The nearby village of Estoi is famous for its Roman ruins at Milreu
dating from the 2nd Century. They are about a 10 minute walk out of the village. The 19th Century Estoi Palace and Gardens are also well known and attract visitors to see the ornamental fountains and the blue and white tiled terraces.
The delightful town of Tavira is well worth exploring
as it is considered by some to be the most charming town in the region. It is sited on two sides of the River Gilão and spanned by an elegant Roman bridge. As you wander around the narrow streets, take note of the portas de reixa, which are Arabic style lattice panelled doors. One of the claims to fame of the town is that it has some 40 churches!
Explore the nearby sandy beach of Olhos d’Agua,
which is flanked by cliffs topped with umbrella pine trees. Visit when the tide is out and you should see the unusual spectacle of fresh water springs amongst the rocks.
A delightful beauty spot to visit is Quatro Aguas,
just southeast of Tavira, which has lovely views of the lagoon. There are some very good seafood restaurants to try. The regular ferry departs here for the Ilha de Tavira, the sand dune island stretching 11 kms, popular in the summer months for its excellent swimming
The Algarve is a stop off point for migrating birds and as such is a haven for birdwatchers. One of the most important sites is the Parque Nacional do Ria Formosa, close to Faro and the wetlands are considered to be amongst the most important in Europe in terms of birdlife. Amongst the species that have been spotted are white stork, flamingo, hoopoe, stone curlew, Caspian Tern, Iberian Chiffchaff…..
Capture the atmosphere of Faro,
steeped in history, by taking a walk around the old town, which is encircled by medieval walls. Evidence of the rich history of the town can be found in the Museu Arqueologico including a Roman floor mosaic and a collection of Moorish oil lamps. A visit to the Cathedral is a ‘must’.
Explore the very local town of Loulé
and witness craftsmen at work in many traditions such as copper, tin, brass and wrought iron mainly in the streets around where the market is held. Other items manufactured locally are shoes, cane furniture, pottery, wax candles and harnesses. Many a fascinating hour can be spent watching the craftsmen plying their trade.
Learn about the traditions of the area
- visit the museum in Sao Bras de Alportel which houses a collection of traditional Algarve clothing throughout history and an exhibition about how cork is produced.
It is worth taking a trip to the border with Spain at Vila Real de Santo Antonio,
on the banks of the river Guadiana, which forms the border with Spain. Explore the twin castles of Castro Marin which were strategically placed to protect the settlement for many centuries.
Visit a water park.
There are several along the Algarve coast, the nearest to the property being Aquashow Algarve at Quarteira. (Tel: 289 389 396). Open daily from 10am – 5.30pm (7pm in August). It is also a bird park with birds of prey and tropical birds such as parrots and macaws.
For a day out with a difference, visit the Parque Natural da Ria Formosa,
which stretches along 37 miles of coastline east of Faro from Olhao to Tavira. It was created to protect the ecosystem of the area and is an important breeding area for wetland birds.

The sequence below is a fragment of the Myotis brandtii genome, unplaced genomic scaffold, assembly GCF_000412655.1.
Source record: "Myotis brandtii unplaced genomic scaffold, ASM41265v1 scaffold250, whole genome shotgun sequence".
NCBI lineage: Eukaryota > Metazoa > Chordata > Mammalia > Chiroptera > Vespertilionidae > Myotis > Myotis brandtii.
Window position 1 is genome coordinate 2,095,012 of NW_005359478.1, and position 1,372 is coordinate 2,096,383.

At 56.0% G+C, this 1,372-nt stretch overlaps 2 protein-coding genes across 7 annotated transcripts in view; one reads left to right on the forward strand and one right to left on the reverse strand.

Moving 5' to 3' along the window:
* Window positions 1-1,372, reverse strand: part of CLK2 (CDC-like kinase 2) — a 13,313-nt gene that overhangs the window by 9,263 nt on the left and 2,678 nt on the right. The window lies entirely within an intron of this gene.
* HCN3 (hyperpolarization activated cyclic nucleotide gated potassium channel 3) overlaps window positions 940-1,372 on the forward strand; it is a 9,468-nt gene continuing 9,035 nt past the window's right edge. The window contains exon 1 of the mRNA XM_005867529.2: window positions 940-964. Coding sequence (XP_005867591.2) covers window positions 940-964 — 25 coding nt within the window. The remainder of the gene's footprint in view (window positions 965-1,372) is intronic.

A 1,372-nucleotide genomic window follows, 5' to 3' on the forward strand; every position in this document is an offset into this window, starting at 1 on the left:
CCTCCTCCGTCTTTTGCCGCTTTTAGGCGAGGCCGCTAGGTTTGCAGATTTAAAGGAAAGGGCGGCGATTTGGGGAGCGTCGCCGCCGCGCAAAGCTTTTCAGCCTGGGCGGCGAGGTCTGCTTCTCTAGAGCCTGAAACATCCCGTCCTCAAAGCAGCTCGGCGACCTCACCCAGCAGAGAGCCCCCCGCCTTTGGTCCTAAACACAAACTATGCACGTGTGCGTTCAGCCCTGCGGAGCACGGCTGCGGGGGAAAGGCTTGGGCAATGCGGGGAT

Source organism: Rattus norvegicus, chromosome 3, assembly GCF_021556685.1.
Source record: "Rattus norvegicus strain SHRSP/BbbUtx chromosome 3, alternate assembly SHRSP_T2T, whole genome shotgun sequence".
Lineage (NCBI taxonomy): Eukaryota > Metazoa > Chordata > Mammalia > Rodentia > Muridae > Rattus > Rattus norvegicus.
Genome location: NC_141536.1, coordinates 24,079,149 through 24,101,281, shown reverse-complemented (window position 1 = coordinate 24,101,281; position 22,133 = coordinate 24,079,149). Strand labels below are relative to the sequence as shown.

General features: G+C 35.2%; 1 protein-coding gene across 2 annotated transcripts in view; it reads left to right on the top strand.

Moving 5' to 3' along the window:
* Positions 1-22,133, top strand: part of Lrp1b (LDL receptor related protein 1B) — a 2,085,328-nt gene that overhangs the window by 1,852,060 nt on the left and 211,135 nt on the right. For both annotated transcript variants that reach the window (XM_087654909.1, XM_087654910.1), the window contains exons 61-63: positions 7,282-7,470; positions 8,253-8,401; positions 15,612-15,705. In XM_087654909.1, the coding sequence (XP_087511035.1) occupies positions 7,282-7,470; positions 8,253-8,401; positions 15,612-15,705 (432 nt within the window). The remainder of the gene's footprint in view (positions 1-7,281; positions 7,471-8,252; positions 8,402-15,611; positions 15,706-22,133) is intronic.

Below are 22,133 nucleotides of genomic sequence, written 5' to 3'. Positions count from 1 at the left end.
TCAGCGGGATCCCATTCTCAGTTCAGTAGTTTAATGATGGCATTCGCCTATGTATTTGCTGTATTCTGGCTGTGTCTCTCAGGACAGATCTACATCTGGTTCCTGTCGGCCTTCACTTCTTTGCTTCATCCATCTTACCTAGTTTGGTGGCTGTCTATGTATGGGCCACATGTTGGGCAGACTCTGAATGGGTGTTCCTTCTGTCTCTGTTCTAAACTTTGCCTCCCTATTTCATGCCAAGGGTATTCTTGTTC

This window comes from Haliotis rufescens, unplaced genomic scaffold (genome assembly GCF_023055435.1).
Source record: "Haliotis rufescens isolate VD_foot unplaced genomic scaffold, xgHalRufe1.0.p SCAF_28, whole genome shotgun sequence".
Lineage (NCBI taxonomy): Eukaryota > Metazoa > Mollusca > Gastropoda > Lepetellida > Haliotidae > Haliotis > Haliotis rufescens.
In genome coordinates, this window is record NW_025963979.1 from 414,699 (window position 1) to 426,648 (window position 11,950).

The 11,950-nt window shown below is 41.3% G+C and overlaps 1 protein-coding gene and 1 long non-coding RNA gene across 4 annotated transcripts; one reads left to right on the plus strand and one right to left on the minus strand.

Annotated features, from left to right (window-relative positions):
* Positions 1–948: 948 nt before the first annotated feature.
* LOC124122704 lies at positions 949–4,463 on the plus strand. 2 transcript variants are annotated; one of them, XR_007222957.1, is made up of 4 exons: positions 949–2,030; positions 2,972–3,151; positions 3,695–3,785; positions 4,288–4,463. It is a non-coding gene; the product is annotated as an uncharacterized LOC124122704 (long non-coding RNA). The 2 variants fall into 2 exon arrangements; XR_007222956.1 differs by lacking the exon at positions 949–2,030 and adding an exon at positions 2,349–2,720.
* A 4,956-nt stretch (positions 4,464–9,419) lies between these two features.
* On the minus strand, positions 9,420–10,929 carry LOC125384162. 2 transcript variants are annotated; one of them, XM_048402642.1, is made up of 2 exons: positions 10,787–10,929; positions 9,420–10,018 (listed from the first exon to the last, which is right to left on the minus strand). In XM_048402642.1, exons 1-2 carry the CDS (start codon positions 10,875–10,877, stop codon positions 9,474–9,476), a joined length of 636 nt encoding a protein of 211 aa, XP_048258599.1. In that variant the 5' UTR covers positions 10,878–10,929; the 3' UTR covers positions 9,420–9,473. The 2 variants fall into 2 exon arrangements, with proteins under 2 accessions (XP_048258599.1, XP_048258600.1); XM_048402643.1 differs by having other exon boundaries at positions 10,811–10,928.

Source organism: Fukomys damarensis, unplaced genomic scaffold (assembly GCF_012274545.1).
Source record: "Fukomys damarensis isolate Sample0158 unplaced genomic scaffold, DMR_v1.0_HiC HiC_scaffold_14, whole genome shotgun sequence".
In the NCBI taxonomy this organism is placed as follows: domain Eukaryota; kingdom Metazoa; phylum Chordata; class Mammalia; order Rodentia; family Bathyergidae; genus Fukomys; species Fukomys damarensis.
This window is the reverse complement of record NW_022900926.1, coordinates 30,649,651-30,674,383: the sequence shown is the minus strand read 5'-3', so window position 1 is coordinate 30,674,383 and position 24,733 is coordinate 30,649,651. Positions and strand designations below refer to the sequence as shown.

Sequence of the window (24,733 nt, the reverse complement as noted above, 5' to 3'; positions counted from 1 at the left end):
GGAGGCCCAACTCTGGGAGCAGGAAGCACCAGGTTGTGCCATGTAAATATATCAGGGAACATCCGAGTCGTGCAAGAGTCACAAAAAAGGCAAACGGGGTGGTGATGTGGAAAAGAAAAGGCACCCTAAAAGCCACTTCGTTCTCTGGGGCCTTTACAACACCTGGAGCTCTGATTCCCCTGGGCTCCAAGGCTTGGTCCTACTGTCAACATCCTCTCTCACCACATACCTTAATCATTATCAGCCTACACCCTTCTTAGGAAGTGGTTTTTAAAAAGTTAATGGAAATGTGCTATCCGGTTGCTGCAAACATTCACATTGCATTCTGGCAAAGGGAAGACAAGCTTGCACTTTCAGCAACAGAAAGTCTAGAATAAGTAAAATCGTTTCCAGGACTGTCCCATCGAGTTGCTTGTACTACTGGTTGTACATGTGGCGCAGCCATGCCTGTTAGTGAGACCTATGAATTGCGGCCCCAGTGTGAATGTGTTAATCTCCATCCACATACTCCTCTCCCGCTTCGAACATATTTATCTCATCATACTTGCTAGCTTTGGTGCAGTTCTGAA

Visit the most south westerly tip of Europe at the Cabo de Sao Vicente,
which has reputedly the most powerful lighthouse in Europe. To watch the sun setting here is a truly memorable experience.
Horse riding and trekking are available at Cegonha Vilamoura,
with rides and trekking for all abilities. Also nearby is Pine Trees at Vale do Lobo, situated on the road between Vale do Lobo and Quinta do Lago.
The castle town of Silves is worth spending a day exploring.
The Cathedral, built in red stone, and the Moorish castle both offer beautiful views over the orange and almond groves below.
Brush up your tennis skills at one of the many tennis centres and academies in Vilamoura
and Vale do Lobo. Take your own racquets. If you are lucky you might be there when some big names are in town to participate in a tournament.
When in Rome...
don’t forget to sample the many different types of port wine! Chilled white port makes an interesting aperitif and can be a serious rival to sherry. Accompanied by some delicious local olives, it’s a great way to preface a supper of freshly grilled sardines!
Visit the Pego do Inferno
7kms northwest of Tavira this spectacular series of waterfalls stretch over 2 kms is well off the beaten track. It can be reached by a series of wooden walkways and wooden bridges. There are picnic areas and the pool is a great favourite with families who can enjoy a dip in the crystal clear waters.
Loulé is famous for its lively Saturday market
where it is possible to buy some great bargains in leather and textiles. It is also well known for its crafts and you can watch artisans wood carving, making lace and painting pottery and tiles.
Explore the town of Olhao,
one of the most important fishing ports along this coast. The town once had close trade links with North Africa which is reflected in shape of the town’s cube-shaped houses with flat roofs and external staircases. Reward yourself with a fantastic lunch of the day’s catch of the day at one of the many seafront fish restaurants.
The Big Night Out!
Located right in the heart of Vilamoura, the Casino Vilamoura is an ideal choice for a first-class night out. There´s plenty to choose from and the casino offers something for everybody´s taste.
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